Friday, March 8, 2013

Improving your Memory

Hi again!

Tying this one with my previous post, having a good memory is definitely a great tool for academic success in university. Acing your midterms and final exams requires storing those essential information to your long term memory (LTM). Thus, reviewing your lecture notes within 24 hours of the class is a crucial step in transferring information from your short term memory to your LTM. I also suggest re-reading or skimming through the course readings corresponding to that lecture.

Here are some few tips in improving your memory, adapted from: Tigner, R. B. (1999). Putting memory research to good use: hints from cognitive psychology. Journal of College Teaching, 47, 149-15.

Chunking. This is learning small pieces of information and later putting them together rather than cramming a lot of information all at the same time. The latter one may be faster but not the most efficient way of studying.

Spacing. Spacing out your time study is correlated to chunking the information. Research indicates that the best study intervals are those that match the retention interval (the time between the last study session and the test). For example, if your test is in two days, study once a day. If your test is in two hours, study once an hour.

Elaborative Rehearsal. When I was in first year, I remember one of my professors kept reminding us that this was not highschool anymore, so, memorizing terms was not enough to get you an A in her course.. and she was definitely right. Instead, it is more adequate to understand the concept. Then, applying it to i.e. real life or a memorable event will help you remember the concept better.

Dual Coding. Having both visual and verbal memory of a piece of information can help you remember that information better. Try visualizing the information while saying it out loud. A good example is when you're studying for i.e. physiology of the brain. While you articulate the parts and their functions, you also try to visualize the brain and where the parts are located.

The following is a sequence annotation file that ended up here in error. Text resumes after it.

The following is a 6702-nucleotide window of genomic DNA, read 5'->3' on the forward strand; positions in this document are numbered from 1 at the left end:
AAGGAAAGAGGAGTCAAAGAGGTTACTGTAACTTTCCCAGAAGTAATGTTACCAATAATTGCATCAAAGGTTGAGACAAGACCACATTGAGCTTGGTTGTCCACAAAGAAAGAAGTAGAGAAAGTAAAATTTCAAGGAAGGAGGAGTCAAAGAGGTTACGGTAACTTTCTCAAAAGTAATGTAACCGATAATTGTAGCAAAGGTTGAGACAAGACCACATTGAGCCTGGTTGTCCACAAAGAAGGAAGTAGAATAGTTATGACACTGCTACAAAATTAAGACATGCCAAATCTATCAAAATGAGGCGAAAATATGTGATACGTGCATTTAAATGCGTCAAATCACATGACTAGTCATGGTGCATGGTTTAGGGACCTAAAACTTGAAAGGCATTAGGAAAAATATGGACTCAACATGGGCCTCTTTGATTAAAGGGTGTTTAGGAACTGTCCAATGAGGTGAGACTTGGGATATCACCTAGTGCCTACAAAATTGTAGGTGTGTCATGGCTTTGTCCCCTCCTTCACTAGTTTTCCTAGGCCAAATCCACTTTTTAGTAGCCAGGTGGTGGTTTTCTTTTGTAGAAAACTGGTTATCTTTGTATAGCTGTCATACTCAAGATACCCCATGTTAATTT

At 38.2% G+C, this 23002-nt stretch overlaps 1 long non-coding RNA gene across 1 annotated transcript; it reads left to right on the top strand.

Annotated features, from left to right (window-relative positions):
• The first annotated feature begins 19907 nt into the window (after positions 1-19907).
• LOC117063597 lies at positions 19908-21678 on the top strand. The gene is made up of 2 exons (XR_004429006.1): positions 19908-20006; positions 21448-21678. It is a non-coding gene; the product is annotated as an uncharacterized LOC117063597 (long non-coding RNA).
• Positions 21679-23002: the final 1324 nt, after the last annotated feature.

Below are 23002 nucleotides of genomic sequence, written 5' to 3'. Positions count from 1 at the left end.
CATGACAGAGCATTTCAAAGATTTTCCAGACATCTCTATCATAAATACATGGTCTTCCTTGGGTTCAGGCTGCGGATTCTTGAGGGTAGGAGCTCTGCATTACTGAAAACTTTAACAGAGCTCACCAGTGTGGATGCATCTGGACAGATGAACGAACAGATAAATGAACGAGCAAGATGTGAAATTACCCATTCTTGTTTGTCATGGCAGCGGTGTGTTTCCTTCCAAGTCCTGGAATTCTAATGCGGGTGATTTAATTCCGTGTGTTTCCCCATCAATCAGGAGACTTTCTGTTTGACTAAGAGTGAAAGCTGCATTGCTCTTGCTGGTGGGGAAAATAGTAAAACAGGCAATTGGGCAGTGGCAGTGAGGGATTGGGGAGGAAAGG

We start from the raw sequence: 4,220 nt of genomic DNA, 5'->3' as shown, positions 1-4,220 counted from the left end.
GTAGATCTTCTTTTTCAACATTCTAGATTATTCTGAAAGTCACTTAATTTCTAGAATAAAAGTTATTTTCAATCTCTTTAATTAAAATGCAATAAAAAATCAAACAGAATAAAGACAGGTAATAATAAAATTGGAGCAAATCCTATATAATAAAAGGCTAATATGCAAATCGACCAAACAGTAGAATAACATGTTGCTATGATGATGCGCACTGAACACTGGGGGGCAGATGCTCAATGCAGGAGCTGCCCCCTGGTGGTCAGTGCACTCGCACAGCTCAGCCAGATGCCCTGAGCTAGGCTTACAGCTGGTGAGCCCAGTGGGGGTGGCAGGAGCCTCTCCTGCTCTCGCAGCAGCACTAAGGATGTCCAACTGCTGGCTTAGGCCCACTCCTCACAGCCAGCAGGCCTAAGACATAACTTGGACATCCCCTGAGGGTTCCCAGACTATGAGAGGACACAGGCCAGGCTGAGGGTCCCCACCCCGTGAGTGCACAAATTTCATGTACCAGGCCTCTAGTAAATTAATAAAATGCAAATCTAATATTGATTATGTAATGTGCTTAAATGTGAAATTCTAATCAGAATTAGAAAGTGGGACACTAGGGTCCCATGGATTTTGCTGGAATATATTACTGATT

Generation Effect.You are more likely to remember a term or concept that you generate on your own as opposed to being presented to you. Try studying with friends and take turns quizzing each other. Another helpful technique is using flashcards.

State and Context Dependant Memory. What this means is that the state and context of the time you acquired the information should match the state and context of the time you remember the information. So, if they do match you tend to remember the information better. This comes into play during exams. If you are stuck on a question and become anxious about it, try to relax and skip that question and come back to it after you are done.

If you think these guidelines are helpful and you want to have your own copy, you can find these informations in this tipsheet.

I know final exam schedule is already up so I wish you all good luck!

Have a great and productive weekend!
- Katrina

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